Tat -- I'm not saying that the owner should be tarred, feathered, run out of town. What I was (implicitly) saying is that the owner and the architect who design the building had what I consider poor judgment regarding the style / location matter and poor taste in domestic architectural style.

To expand on this, I'll assert that I think such houses look cheap, no matter what their current market value. And I also think they won't age well aesthetically or physically; the houses in the first two photos are probably 60-70 years old or thereabouts and still look good.

You are free to disagree, of course, because we're dealing with opinions and judgments -- not factual matters.

Posted by: Donald Pittenger on June 20, 2007 10:32 AM

The industrial-style house reminds me of some chic-er-than-usual Rite-Aid drugstore. Funny how the "design" set often sees themselves as innovative and accuses the traditionalists of being Disneyish, when the stuff that the "design" set makes these days tends to look like today's shopping malls ...

The whole laws-and-styles question is interesting, no? On the one hand: we should be able to do as we please with our own possessions. On the other: well, it's not as if what we do with our land and our houses has zero impact on our neighbors. We feel entitled to bitch about it (and run, if necessary, to the cops) if a neighbor plays music too loud. Why shouldn't we be able to complain about visual offenses, especially ones that alter (and besmirch) the character of a much-loved neighborhood?

On the other hand ... Etc, etc. Which is one of the reasons the whole "architecture" question is perpetually fascinating.

Posted by: Michael Blowhard on June 20, 2007 11:03 AM

Curmudgeonly note: I'm afraid I agree with the one who said they all look like crap. Long ago, Louis Sullivan and Frank Lloyd Wright tried to showed us how to bring a great style to domestic architecture, but we (and by "we" I mean almost everyone but me) decided to take another path. Why? Maybe their way required too much architectural talent.

Posted by: Lester Hunt on June 20, 2007 11:49 AM

The house does look ugly (and I agree with above commenters who said all pictured houses are), but there is a short road - or is it a step?- from disliking something and advocating a public policy against it.
Which seems to be the American way, paradoxically.

Posted by: Tatyana on June 20, 2007 12:06 PM

My own aesthetics are such that, given a choice between the two houses shown I prefer the faux industrial to the faux Tudor ... although neither looks like what I would create starting from scratch. One thing that stikes me immediately is that I suspect the INTERIOR of the faux industrial would be far closer to the kind of home environment in which I'd want to live. The faux Tudor looks (relatively speaking) dark (note small number and size of windows) and like there is a lot of wasted/unusable space (note the roofline).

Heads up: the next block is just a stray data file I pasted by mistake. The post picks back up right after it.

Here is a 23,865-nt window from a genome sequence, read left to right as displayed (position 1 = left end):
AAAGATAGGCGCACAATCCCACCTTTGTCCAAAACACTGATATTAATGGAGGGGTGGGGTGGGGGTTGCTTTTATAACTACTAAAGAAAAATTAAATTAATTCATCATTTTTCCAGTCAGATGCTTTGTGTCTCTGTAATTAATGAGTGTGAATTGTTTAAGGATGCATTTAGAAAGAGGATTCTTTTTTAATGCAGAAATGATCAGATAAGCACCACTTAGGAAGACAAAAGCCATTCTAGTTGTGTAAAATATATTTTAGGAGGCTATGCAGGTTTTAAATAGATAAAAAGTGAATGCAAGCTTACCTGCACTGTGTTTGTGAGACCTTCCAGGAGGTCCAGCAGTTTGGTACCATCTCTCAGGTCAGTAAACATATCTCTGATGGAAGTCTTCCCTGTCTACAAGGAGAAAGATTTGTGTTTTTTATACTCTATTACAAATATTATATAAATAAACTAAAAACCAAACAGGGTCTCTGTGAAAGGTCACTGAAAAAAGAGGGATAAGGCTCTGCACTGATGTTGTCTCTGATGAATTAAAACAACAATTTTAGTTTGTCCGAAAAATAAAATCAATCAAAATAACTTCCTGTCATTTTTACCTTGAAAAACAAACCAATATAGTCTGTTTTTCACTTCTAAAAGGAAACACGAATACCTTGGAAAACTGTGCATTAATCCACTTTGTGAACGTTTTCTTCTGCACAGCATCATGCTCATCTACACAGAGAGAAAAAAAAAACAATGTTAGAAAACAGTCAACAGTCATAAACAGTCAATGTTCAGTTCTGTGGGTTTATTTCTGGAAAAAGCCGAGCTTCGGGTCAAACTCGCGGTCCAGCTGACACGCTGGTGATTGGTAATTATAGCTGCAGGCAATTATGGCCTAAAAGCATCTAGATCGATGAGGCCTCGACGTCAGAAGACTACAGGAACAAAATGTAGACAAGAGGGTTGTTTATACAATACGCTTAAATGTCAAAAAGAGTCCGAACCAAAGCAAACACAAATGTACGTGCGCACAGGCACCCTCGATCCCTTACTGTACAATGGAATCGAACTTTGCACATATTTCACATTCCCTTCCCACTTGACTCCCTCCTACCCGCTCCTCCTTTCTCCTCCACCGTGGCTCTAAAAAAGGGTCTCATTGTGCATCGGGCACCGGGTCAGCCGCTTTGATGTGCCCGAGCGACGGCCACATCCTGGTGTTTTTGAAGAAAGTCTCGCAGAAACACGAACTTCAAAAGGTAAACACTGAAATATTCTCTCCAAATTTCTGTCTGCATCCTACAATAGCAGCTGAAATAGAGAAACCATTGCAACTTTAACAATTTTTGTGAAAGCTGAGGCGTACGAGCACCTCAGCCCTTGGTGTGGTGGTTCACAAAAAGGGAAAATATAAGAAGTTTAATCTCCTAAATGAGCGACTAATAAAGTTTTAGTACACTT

Posted by: Chris White on June 20, 2007 12:39 PM

Actually, Tat, "just like a European", mild sarcasm. You can buy a detector, you know.

Posted by: dearieme on June 20, 2007 12:51 PM

Chris -- I agree with you regarding interiors. Older houses usually have small (by current standards) rooms with doors -- not permanently open doorways.

This is probably stems from the heating technology of houses built 150+ years ago and the culural norms in those days. Hence, a period-type design (Norman, say) executed in 1927, would likely tend to have those features.

Given present HVAC technology and lifestyles, large rooms and flowing spaces are the expectation. I can't afford those houses pictured in the post. But if I could, and if I had enough extra cash to do a major renovation, I'd be sorely tempted to knock out some walls and thoroughly modernize the interior.

Posted by: Donald Pittenger on June 20, 2007 1:01 PM

I got it the first time, dearieme (my detector is bigger than yours), but some cliches should be off limits in polite company. I think there is a law against it.

Posted by: Tatyana on June 20, 2007 1:48 PM

A semi-modernized old house always strikes me as a nice combo -- rooms, but open ones! (I generally hate the way modernist structures peddle "spaces" instead of rooms. Seems like a fine approach for a big-box store, but I want a house to be more fixed and cozy myself.) Auden was once asked what his ideal place of abode would be, and he said something like "A 19th century British house with 20th century plumbing."

Posted by: Michael Blowhard on June 20, 2007 2:03 PM

Houston is full of these things. They demolished the old Fourth Ward ghetto and built an entire neighborhood of them. The best thing with the industrial look is that no one will care when they get knocked down 15 years after they are built.

Posted by: b.s. on June 20, 2007 2:12 PM

The Lester Hunt remark:

"...and by 'we' I mean almost everyone but me:" don't we all.

Posted by: ricpic on June 20, 2007 7:12 PM

Post a comment

Email Address:



Remember your info?